Jistebsko village was burnt down in August 1469, and even in 1548, it remained a deserted place, which was renewed only in the second half of the 16th century. Long ago, it used to belong to Zásada township administration, which had been founded by Czech colonists from Croatia around 1300. The other parts of the Zásada administration were the villages of Loužnice with six residents, Bratříkov with six farmers, Stanovsko with Pěnčín settlement, Lískov (present-day Krásná), Jastřabsko settlement (present-day Jistebsko), Čížkovice , and Dolní Černá Studnice . Only 24 families lived in the whole Zásada administration in 1565, and the number of houses was also 24, but sixteen years later, in 1581, this number grew to 31 families living in 31 houses.
Jistebsko was being renewed in the second half of the 16th century. Its residents were exclusively farmers. In 1852, Ferdinand Posselt established a small porcelain factory here, which was operational for twenty years. At the end of the 1860s, the first glass button factory was established near Kilian Wander´s house. In those days, as with everywhere in the neighbourhood, cutting beads was spreading, and buttons and chandelier parts used to be produced in new glass button factories. Also, in houses in Jistebnice, men used to press headpin tops and women used to string children´s necklaces and bracelets for decorated watches. After the introduction of cutting machines, many local men lost their livelihoods. After the rebellion in the town of Lučany in 1890, during which glass cutters tried to damage the cutting machines which had deprived them of their jobs, Šumburk and Jistebsko villages were policed by a single policeman.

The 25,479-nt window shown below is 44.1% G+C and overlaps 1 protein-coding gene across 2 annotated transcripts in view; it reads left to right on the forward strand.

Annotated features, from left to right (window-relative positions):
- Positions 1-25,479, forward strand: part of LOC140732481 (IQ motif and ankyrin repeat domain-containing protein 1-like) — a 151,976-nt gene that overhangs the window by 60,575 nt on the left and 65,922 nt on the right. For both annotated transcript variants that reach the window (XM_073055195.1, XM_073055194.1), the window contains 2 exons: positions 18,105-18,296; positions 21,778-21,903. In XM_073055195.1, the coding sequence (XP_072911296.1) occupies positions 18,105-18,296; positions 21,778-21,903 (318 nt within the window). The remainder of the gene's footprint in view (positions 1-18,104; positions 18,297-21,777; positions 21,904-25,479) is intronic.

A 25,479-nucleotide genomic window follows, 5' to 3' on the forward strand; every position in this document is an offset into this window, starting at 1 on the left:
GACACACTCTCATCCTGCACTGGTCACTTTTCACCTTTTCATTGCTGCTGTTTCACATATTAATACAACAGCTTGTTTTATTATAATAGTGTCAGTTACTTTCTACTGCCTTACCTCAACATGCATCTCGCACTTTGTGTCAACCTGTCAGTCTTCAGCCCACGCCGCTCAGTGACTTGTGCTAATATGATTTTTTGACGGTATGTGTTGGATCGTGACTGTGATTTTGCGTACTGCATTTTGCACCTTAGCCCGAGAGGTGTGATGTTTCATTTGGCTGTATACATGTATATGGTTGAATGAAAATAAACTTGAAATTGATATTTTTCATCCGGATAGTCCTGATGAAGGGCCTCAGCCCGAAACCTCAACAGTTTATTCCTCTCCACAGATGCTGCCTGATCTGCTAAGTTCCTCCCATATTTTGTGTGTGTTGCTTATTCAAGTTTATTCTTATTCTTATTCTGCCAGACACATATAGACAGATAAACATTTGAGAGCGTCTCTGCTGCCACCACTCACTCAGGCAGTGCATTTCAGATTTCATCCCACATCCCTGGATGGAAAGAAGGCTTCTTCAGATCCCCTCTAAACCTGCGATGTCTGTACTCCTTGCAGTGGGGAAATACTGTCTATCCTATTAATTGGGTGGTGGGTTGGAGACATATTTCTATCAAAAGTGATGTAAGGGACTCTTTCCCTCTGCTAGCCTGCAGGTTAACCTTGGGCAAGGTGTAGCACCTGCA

Typical “driketa” - a glass button factory
In the first years of the 20th century, a few glass companies were operating in the village. Every company had its own patterns, and a team of button pressers, glass cutters, and stringers, who used to work from their own homes. The boom of the glass industry influenced the appearance of the village. Log houses covered with boards, houses with brick cowsheds, and small wooden barns began to disappear. In their place, imposing in those days, brick houses were built along the roads.
Shortly before World War I, the small sacramental tower and roofing of St. Joseph's church in Krásná were refurbished, and at this point pressed beads and bijou, together with its original content, new coins and the commemorative letter were put into the “button” as proof of prosperity of the locals and the whole parish. Also, a seigniorial sawmill was established in the village and this sawmill is operating up to now. Two veteran lime trees grow in the village – the first one by the road from Krásná to Huť is 250 years old and the second one by the road from Jistebsko to Krásná is 350 years old.
The Holy Sepulchre baroque chapel, built on the crossroads of the old roads, stands by the road from Jistebsko to Čížkovice. This place represents one of the stations on the road of pilgrimage to St. Joseph´s Church in Krásná and to the miraculous spring in Dolní Černá Studnice, and people probably used to walk through this place in processions from Bozkov to Hejnice.
Nowadays, the bus line runs through this place from Jablonec nad Nisou to Železný Brod via Dolní Černá Studnice and Krásná. The bus stop in Jistebsko is located by the famous and still operational restaurant “U Kaštanu”, and another lies by the road´s turning to the main road (which leads through Maršovice) next to the house called Dělnický dům, which was built for the sporting activities of the local working men´s club. The hall of the building is being reconstructed gradually, and sports being restored once again.
The Holy Sepulchre chapel